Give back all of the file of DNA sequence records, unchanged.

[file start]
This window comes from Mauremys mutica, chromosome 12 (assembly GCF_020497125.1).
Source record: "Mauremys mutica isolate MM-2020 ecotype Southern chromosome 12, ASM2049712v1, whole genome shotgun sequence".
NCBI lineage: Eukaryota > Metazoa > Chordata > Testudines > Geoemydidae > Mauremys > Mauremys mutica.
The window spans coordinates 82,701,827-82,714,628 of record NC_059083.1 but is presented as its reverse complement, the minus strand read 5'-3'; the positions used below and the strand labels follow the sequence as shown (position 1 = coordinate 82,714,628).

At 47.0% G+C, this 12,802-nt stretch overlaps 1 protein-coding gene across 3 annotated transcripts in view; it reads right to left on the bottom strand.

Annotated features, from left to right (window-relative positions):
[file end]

This window comes from Mauremys mutica, chromosome 12 (assembly GCF_020497125.1).
Source record: "Mauremys mutica isolate MM-2020 ecotype Southern chromosome 12, ASM2049712v1, whole genome shotgun sequence".
NCBI lineage: Eukaryota > Metazoa > Chordata > Testudines > Geoemydidae > Mauremys > Mauremys mutica.
The window spans coordinates 82,701,827-82,714,628 of record NC_059083.1 but is presented as its reverse complement, the minus strand read 5'-3'; the positions used below and the strand labels follow the sequence as shown (position 1 = coordinate 82,714,628).

At 47.0% G+C, this 12,802-nt stretch overlaps 1 protein-coding gene across 3 annotated transcripts in view; it reads right to left on the bottom strand.

Annotated features, from left to right (window-relative positions):